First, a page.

Anuradha S. Naik examines the architecture and architectural history of Hyderabad and discovers the spirit of a bygone era, which persists in the city, amid its fading glory.
When the moon was in the constellation of Leo and Jupiter was in his own mansion, Sultan Quli Qutub Shah ordered architects and masons to prepare the plans of a city, unequalled the world over and a replica of paradise itself.” Ferishta (1560-1620)
The fifth sultan of the Qutub Shahi dynasty, Muhammad Quli, founded the city of Hyderabad in 1591. Designed in classical fashion, the city was laid on a grid with a central square. The Sultan ordered the construction of shops, schools, mosques, caravanserais and baths. When everything was ready, his court moved into the new city.
Hyderabad was built as an extension to the fortified capital Golconda, which had become too small for its burgeoning population. By then the capital was synonymous with luxury; the world’s only known diamond mines were situated in its nearby lands. The famous story of the Arabian Nights, in which Sinbad the Sailor descends into the Valley of Diamonds, is believed to be set in the rocky hills to the east of Hyderabad. Visitors were fascinated by Golconda and it inspired not only writers of fiction, but also intrepid traders from across the globe.
Golconda stands today as a majestic, albeit partly ruined, fort. Gazing down from its ramparts, the vista includes the monumental tombs of the Qutub Shahidynasty. Originally from Iran, these sultans imbibed and assimilated local traditions, and their architecture reflected this syncretism. Cusped Indian arches were decorated with ceramic tiles, and the large colorful domes had lotus motifs at their base. In its day, Golconda was a kaleidoscope of oriental splendor.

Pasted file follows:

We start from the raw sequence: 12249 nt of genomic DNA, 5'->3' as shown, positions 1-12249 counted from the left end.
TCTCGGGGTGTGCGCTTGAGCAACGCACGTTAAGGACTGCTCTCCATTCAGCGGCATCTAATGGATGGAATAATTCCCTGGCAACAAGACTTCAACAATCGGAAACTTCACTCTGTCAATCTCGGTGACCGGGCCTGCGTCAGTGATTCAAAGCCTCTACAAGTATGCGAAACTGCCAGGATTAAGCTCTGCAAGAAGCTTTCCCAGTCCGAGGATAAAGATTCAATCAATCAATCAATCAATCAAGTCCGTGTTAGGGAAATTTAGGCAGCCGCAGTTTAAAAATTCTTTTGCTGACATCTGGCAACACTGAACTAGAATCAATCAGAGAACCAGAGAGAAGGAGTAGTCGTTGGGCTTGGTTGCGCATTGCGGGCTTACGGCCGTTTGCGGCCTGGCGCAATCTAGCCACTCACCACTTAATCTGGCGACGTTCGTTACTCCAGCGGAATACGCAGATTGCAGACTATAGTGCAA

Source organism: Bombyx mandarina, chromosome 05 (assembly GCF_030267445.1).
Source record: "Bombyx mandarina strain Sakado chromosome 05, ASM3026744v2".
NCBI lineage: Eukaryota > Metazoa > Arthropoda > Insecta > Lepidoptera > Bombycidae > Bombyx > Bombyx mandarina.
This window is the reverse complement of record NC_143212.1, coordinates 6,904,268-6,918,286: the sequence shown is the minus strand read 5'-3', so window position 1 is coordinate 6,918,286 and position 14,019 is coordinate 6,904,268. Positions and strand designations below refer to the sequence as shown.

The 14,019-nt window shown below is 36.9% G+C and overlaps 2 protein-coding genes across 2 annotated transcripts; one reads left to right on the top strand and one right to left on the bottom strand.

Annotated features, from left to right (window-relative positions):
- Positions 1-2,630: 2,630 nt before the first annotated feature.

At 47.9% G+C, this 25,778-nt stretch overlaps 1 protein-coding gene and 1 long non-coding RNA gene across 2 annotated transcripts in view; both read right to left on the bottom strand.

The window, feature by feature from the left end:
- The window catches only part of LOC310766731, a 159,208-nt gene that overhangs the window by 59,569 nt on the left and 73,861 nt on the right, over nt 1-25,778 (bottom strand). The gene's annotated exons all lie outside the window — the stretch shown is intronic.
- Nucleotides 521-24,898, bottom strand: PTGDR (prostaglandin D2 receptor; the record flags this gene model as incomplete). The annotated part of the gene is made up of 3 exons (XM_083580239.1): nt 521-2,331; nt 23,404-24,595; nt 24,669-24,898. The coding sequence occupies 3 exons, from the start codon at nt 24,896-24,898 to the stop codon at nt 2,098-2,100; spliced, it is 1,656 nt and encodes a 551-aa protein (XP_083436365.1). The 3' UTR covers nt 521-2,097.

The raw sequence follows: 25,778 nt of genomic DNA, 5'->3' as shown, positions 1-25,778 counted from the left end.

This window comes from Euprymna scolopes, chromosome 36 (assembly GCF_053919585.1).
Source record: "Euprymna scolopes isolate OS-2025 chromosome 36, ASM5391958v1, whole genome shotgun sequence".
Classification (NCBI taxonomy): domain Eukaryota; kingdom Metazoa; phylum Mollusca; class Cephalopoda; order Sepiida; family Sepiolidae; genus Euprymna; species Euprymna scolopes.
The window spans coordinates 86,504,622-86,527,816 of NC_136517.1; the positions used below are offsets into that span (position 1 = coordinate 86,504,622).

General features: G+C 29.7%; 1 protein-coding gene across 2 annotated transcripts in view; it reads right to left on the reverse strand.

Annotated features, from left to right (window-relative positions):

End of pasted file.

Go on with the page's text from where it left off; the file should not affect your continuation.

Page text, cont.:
The growth of the Sultan’s new city was equally spectacular. It attracted migrants from far and wide and became a trading center for pearls, diamonds, ivory, steel, silk and printed cotton. It was a vibrant, cosmopolitan, thriving city, replete with Persian, Arabian, Armenian, Dutch, English, French and Portuguese traders.
From 1687, Hyderabad was briefly occupied by the Mughals, until a viceroy of the Emperor declared its independence in 1724 and established a new rule under the Asaf Jahi Nizams. Fabulously wealthy, the Nizams built several palaces in Hyderabad where Bohemian crystal chandeliers sparkled alongside the perfumed fountains of oriental courtyards. The architectural marvel that is Chowmahalla Palace, a museum today, is where grand durbars and coronations were once held. The elegant Falaknuma Palace hosted royalty from across the world.
Over the course of the 19th century, the East India Company established itself as the paramount power. The Palladian British Residency became a second node of authority, and the fabric of Hyderabad incorporated European architectural elements as the skyline changed dramatically.
But despite this western infusion, Hyderabad continued to be a deeply oriental city until the turn of the 20th century. Elephants were used as transport by boys going to school, and it was not uncommon to see nobility mounted on gorgeously caparisoned horses with rich trimmings, surrounded by armed guards in procession as they wended their way along the narrow streets. The exquisitely intricate lime stucco at the Paigah Tombs, which served as the final resting place of Hyderabad’s nobility from the early 1800S to the ’50s, is visible testimony to the confluence of cultures in Hyderabad.
Today, the spirit of a bygone era persists in the city of Hyderabad, amid its fading glory.